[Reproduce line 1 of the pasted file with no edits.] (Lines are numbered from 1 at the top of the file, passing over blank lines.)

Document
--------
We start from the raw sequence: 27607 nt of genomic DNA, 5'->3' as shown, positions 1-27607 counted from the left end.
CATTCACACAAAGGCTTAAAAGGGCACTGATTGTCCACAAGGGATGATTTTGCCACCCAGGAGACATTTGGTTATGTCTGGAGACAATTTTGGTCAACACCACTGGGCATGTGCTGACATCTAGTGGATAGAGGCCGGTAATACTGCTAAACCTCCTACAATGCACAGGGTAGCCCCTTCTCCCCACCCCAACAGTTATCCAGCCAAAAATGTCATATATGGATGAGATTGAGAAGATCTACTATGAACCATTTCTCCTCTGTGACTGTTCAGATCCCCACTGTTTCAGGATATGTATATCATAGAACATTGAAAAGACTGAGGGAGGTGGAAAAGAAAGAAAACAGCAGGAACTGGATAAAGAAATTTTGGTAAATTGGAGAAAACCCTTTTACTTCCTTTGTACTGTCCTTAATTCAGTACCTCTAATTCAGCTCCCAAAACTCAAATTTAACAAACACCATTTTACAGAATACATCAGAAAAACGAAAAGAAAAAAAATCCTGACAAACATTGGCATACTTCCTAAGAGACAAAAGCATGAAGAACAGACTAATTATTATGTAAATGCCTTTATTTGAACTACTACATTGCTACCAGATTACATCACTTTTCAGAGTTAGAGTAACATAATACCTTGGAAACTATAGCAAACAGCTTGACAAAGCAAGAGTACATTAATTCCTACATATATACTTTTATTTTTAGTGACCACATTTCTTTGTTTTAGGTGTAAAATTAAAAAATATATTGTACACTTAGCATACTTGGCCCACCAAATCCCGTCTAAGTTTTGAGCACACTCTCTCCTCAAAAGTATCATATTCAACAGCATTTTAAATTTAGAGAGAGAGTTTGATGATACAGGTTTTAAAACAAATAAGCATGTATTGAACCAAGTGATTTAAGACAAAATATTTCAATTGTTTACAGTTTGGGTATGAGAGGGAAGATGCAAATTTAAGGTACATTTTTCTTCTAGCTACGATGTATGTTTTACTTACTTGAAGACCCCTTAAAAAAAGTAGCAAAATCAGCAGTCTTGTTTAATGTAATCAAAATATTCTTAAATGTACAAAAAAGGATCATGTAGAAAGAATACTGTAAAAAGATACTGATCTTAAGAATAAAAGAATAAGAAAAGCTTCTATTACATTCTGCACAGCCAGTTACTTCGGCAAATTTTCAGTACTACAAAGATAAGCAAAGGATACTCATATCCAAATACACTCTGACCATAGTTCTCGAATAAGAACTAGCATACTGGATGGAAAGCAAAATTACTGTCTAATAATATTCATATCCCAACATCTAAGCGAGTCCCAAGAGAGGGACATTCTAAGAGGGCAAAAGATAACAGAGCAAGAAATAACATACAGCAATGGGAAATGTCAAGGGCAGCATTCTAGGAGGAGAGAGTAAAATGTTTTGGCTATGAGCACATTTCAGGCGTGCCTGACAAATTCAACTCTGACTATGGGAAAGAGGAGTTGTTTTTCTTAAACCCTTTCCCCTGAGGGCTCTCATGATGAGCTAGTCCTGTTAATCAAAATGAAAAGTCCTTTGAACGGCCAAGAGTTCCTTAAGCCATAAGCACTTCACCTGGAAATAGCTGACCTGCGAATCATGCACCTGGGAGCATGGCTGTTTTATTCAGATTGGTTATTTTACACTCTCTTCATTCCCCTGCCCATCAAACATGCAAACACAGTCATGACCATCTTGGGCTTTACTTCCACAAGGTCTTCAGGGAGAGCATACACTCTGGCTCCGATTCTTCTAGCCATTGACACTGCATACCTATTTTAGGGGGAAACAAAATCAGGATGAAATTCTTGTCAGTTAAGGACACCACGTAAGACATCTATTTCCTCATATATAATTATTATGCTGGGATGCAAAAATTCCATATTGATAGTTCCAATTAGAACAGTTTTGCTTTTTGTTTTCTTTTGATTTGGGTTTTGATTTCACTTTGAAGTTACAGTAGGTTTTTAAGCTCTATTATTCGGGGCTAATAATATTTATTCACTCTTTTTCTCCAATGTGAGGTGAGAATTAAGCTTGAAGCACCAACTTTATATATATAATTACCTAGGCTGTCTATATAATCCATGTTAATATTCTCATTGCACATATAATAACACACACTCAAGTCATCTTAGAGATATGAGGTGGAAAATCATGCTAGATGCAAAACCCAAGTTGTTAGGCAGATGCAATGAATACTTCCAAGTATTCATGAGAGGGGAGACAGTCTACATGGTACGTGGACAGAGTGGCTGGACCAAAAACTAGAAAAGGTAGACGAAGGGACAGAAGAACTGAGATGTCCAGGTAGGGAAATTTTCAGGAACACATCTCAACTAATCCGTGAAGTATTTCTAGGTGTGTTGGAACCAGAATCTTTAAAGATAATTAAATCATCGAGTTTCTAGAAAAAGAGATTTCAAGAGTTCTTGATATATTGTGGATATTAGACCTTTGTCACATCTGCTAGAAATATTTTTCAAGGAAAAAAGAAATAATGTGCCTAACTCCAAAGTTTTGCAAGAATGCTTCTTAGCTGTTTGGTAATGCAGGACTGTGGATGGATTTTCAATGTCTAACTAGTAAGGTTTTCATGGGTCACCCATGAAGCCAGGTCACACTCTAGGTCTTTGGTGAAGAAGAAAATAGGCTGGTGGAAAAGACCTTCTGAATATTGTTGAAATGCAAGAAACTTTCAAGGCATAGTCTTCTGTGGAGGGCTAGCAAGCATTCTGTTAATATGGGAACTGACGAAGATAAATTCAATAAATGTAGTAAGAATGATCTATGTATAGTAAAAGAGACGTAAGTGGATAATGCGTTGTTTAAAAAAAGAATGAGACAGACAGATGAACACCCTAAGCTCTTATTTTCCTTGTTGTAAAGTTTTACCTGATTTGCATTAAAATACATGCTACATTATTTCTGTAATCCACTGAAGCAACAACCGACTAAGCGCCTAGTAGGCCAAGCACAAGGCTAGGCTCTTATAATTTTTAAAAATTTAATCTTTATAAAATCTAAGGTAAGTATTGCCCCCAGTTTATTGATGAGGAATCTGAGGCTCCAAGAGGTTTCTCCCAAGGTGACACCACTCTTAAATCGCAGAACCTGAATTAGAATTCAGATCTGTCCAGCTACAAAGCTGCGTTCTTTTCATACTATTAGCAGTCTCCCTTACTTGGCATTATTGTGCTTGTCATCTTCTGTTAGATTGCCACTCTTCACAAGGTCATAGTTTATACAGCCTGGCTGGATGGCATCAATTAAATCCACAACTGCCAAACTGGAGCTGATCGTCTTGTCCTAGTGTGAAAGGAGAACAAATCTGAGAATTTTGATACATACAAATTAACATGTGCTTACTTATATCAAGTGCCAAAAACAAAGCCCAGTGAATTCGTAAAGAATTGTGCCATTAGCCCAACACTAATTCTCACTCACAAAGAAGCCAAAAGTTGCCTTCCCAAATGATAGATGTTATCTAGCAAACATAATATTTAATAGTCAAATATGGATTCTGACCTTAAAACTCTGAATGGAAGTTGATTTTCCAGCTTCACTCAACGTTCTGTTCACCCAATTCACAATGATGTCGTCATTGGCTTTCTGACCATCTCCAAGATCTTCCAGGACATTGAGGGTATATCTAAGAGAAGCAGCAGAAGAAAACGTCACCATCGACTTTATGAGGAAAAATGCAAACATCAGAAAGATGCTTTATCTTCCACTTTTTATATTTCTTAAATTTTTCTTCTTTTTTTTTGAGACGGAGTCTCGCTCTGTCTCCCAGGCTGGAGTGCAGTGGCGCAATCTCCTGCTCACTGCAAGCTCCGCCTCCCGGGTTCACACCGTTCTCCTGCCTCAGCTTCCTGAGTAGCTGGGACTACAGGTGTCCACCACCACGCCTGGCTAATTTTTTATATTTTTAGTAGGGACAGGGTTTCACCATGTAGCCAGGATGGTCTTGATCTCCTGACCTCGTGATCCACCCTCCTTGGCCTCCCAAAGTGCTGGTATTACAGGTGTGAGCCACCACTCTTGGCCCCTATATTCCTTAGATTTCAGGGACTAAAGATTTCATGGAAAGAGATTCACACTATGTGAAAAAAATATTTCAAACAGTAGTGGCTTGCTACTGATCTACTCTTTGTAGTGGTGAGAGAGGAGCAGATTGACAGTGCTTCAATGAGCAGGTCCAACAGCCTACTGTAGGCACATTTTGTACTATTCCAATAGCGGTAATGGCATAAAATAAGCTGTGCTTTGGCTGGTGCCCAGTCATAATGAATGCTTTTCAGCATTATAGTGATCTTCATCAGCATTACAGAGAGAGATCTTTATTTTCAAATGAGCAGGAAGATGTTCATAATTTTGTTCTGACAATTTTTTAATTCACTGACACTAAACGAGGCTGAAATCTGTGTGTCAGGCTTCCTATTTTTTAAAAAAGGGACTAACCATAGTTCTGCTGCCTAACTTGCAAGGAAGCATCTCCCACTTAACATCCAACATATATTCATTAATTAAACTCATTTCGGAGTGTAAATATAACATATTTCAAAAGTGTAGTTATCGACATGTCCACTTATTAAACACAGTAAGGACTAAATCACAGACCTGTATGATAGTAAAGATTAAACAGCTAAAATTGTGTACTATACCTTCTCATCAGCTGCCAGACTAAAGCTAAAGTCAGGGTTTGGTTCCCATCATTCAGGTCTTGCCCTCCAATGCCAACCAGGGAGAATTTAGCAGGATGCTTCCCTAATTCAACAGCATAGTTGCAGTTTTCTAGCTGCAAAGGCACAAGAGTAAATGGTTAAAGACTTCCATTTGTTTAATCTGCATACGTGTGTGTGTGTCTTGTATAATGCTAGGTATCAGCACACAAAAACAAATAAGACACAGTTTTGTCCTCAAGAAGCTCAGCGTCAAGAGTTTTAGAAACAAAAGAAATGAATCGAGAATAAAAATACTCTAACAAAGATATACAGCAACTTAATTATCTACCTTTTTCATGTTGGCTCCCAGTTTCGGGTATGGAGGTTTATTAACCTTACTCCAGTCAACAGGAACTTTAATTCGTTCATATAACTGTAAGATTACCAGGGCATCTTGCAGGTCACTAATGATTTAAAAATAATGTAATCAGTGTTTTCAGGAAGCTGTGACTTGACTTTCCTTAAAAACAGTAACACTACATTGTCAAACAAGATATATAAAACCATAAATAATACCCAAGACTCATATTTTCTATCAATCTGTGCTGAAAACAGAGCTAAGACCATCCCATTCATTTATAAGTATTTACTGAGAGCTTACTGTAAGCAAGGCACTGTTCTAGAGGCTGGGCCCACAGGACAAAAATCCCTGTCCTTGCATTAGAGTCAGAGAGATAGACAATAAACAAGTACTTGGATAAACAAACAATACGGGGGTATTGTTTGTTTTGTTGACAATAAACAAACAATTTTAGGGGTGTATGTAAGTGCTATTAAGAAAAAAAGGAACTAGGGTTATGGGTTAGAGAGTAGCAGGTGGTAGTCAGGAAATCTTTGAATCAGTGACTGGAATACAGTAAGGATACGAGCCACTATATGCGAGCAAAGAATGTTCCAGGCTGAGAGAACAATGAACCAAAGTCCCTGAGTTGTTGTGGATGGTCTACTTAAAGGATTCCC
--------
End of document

We start from the raw sequence: 27607 nt of genomic DNA, 5'->3' as shown, positions 1-27607 counted from the left end.